Court refuses to force campaign consultant to suspend work for candidate

A political consultant who quit one 6th Congressional District candidate’s campaign can continue working, at least for the time being, for a direct opponent in the same race, a state district judge ruled Wednesday morning.

“I’m not happy with the result of this. I don’t think it’s right, but politics is a dirty business,” 19th Judicial District Judge Tim Kelley said in ruling from his Baton Rouge bench. “Is it fair? Is it right? Legally, it’s enforceable, but morally and ethically, the court has a severe problem with this type of thing.”

Republican candidate Cassie Felder is running to replace U.S. Rep. Bill Cassidy in representing the district that stretches from south Baton Rouge into the far west New Orleans suburbs and south to parts of Thibodaux and Houma. She contracted in September with Scott Hobbs and Jason Hebert of The Political Firm to handle her campaign. In March, Hobbs terminated the contract and about two weeks later was contacted by Garret Graves, another GOP candidate in the 6th District race.

“She never put in the work,” Hobbs said when asked why The Political Firm ended the consulting relationship with Felder.

Hobbs said he and his partner had, among other services for Felder, developed a campaign strategy, created a logo and drafted a budget, along with a fundraising plan to meet those financial goals. The fundraising plan called for Felder to spend 22 hours on the phone asking individuals for campaign contributions. She put in two, maybe four hours, Hobbs said.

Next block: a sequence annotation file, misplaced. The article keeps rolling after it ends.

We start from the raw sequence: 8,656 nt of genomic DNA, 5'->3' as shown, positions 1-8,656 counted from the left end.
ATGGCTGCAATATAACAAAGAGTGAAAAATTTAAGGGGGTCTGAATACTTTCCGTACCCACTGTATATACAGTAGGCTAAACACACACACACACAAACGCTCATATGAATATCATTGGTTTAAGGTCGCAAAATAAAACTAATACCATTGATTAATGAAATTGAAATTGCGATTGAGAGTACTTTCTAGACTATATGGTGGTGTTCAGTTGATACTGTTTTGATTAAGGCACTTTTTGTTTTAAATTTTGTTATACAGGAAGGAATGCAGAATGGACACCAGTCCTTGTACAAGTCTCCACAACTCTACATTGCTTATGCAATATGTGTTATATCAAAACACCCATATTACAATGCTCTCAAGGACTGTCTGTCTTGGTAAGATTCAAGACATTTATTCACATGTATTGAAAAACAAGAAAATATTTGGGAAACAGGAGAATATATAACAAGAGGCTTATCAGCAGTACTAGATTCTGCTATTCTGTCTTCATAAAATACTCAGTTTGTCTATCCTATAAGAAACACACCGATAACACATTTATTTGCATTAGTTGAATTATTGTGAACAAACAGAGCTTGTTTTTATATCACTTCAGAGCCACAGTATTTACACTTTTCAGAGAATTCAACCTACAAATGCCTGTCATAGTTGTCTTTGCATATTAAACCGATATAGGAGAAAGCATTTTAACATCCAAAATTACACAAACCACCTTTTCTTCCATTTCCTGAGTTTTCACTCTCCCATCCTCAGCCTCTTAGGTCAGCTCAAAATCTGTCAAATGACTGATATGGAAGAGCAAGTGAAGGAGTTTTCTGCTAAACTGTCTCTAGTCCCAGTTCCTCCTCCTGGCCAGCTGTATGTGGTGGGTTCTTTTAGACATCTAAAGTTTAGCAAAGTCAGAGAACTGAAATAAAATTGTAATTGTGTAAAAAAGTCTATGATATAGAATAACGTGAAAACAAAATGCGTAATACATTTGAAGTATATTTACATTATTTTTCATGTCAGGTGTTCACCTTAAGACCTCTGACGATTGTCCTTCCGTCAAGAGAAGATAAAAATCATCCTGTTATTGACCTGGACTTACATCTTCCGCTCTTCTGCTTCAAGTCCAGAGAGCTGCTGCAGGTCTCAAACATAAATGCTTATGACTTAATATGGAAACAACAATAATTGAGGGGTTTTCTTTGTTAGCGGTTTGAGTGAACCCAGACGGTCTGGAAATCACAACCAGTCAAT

He would not comment on Kelley’s observations about the morality of political consultants and campaigns.

Felder claimed that confidentiality and noncompete clauses in the contract, which was drafted by Hebert’s brother, a lawyer, survived the termination of the relationship as was spelled out in a portion of the contract.

The Political Firm countered that the noncompete clause ended with the termination of the contract.

Kelley ruled that while the confidentiality portion of the contract had a timeline for compliance, the noncompete section did not. The injunction asked that Hobbs and Hebert immediately suspend work on their $100,000 contract with Graves.

The injunction, which requires a showing of more evidence, does not impact an underlying lawsuit, which will continue.

Felder said her lawyer, Chandler Loupe, is preparing to ask the First Circuit Court of Appeal to review Kelley’s decision to allow Hobbs and Hebert to continue working for Graves through the Nov. 4 election and Dec. 6 runoff, if necessary.

Felder said her lawyers would be filing court motions that would require Graves to testify, before the election, about what he knew and when he learned it.

Though disappointed in Kelley’s decision, Felder said she was heartened by his observations about the behavior of Hobbs and Hebert.

“I was looking for some recognition and validation that what these guys did was unethical and immoral. And I want everyone to know it,” Felder said. “I think I got that from what the judge said.”